Carla Liesching critically examines South Africa’s colonial past and the imagery and mythology of the ‘world of whiteness’

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The photographer’s new book, Good Hope, draws on archival imagery and text to build a layered and fragmented narrative

“South Africa’s Cabo da Boa Esperança  – the Cape of Good Hope – was named in 1488 by the Portuguese. Due to its prime position as a half-way point along the Spice Route, it had a pivotal role in world commerce. In 1652, three Dutch East India Company ships arrived to cultivate a vegetable garden and establish a ‘refreshment station’. In 1795, the British sent a fleet of nine warships that took control of the territory. These events inaugurated centuries of colonial domination, genocide and land dispossession that pushed a Black and Indigenous majority into rural reserves and crowded urban townships.” 

Based between South Africa and Ithaca, New York, 36-year-old artist Carla Liesching is describing the history behind her new photobook Good Hope, published with Mack Books this week. In tandem with exploring these cultural circumstances, the Cape of Good Hope is also where the artist was born, and where her ancestors settled, so the book is a sort of reckoning with her own implication too. 

Carla Liesching. Image from Good Hope (MACK, 2021). Courtesy the artist and MACK.
Carla Liesching. Image from Good Hope (MACK, 2021). Courtesy the artist and MACK.

A layered and fragmented narrative made up of both photographs and personal prose, Good Hope consists of images cut from tourist pamphlets, issues of old magazines such as National Geographic and Life, current newspapers and family albums. The clippings focus specifically on the gardens and grounds of the area. Liesching began collecting this material years ago, but it was only in 2017, while studying her MFA in Ithaca, that a project began to emerge.

“I had been writing fragmented prose and annotations in relation to collected pictures and objects – things that I perceived to be in some way icons and building blocks of whiteness,” she says. Then, during one of her research trips home, she discovered a box of apartheid-era South African Panorama magazines and Africa-themed National Geographics in a thrift store. “From Cape-to-Cairo railway plans, to gold and diamond mines and safaris – the collection of found imagery depicted visions of Southern Africa to attract tourists and investors alike,” she recalls. “Related as [the colonialism, tourism and trade] are, the project grew from here into one that involves both an intimate look at my own life as a white bodied person with an inheritance of white violence that needs to be unlearned, and a critical examination of the imagery, language and mythologies that keep this ‘world of whiteness’ so firmly in place.”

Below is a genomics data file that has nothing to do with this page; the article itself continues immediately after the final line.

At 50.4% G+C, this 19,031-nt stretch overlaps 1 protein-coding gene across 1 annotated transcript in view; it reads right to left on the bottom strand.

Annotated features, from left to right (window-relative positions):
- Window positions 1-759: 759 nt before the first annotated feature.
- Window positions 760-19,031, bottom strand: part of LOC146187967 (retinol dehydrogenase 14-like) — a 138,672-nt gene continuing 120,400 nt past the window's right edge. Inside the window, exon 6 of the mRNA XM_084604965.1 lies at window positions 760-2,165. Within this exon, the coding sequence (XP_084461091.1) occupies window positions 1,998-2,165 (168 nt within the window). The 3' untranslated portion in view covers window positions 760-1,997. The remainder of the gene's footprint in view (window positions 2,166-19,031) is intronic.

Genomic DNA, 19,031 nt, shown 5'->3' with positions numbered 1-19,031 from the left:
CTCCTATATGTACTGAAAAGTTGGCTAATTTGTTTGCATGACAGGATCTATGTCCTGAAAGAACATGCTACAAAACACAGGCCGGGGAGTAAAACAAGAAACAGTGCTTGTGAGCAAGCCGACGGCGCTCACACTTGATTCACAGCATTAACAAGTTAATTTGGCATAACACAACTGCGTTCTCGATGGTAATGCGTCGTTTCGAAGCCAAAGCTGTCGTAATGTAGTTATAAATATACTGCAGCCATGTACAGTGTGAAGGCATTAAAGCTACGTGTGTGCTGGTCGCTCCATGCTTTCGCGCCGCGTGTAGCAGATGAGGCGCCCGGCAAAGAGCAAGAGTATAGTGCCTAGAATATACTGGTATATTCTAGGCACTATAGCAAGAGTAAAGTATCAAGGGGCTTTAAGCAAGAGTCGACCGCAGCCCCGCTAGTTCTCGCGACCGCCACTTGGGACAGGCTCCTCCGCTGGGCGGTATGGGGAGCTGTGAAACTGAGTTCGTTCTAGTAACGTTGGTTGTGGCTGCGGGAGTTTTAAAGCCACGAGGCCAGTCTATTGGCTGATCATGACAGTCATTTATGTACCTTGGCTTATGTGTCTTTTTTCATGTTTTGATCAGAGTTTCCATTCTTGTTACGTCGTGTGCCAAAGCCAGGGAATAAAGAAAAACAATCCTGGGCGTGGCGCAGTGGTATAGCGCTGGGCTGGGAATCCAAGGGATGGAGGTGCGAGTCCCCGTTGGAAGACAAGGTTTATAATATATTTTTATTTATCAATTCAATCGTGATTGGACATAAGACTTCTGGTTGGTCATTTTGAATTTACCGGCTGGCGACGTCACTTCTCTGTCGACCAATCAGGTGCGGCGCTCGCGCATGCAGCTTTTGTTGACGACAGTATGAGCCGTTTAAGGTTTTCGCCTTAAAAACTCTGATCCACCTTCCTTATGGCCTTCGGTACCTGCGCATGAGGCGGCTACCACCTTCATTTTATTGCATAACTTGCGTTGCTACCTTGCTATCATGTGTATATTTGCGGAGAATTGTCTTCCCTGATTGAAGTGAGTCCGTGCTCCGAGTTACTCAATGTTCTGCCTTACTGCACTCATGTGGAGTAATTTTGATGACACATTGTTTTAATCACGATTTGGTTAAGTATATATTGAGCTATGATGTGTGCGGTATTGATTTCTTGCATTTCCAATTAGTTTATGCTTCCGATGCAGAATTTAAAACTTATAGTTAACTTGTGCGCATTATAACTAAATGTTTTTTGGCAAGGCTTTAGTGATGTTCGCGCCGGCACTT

Carla Liesching. Image from Good Hope (MACK, 2021). Courtesy the artist and MACK
Carla Liesching. Image from Good Hope (MACK, 2021). Courtesy the artist and MACK.
Sydelle Willow Smith. ‘Christmas Day, Hermanus. December 2016’ from the series Un/Settled, from Good Hope by Carla Liesching (MACK, 2021). Courtesy the artist and MACK.

Working intuitively to group images together, Liesching quickly realised that the book form was an ideal container for this project. “Working with physical materials, poking holes, tearing things up, finding repeated motifs or hidden connections and patterns, and then rearranging these in multiple ways – these are strategies to avoid linearity and certainty, which are also colonial impulses,” she says. 

Although Good Hope takes a historical moment as its starting point, Liesching explains that ultimately it is very much about the present, in all its continued brutality and inequity. “My hope is that the images in Good Hope will function in an uncomfortably seductive way, so that the reader is drawn in, but can no longer view them neutrally, with their role in empire-building now laid bare,” she says. “I think this is important because these tropes of ‘adventure’ and ‘expedition’ become children’s stories, toys, movies, museum displays, school text-books and more.” Ultimately, she says, making art is about being a part of a conversation, and she hopes this book will act as an invitation for the reader to join in too.

Good Hope is published by Mack Books. To find out more, head to the website here

Joanna Cresswell

Joanna L. Cresswell is a writer and editor based in Brighton. She has written on photography and culture for over 40 international magazines and journals, and held positions as editor for organisations including The Photographers' Gallery, Unseen Amsterdam and Self Publish, Be Happy. She recently completed an MA in comparative literature and criticism at Goldsmiths College, University of London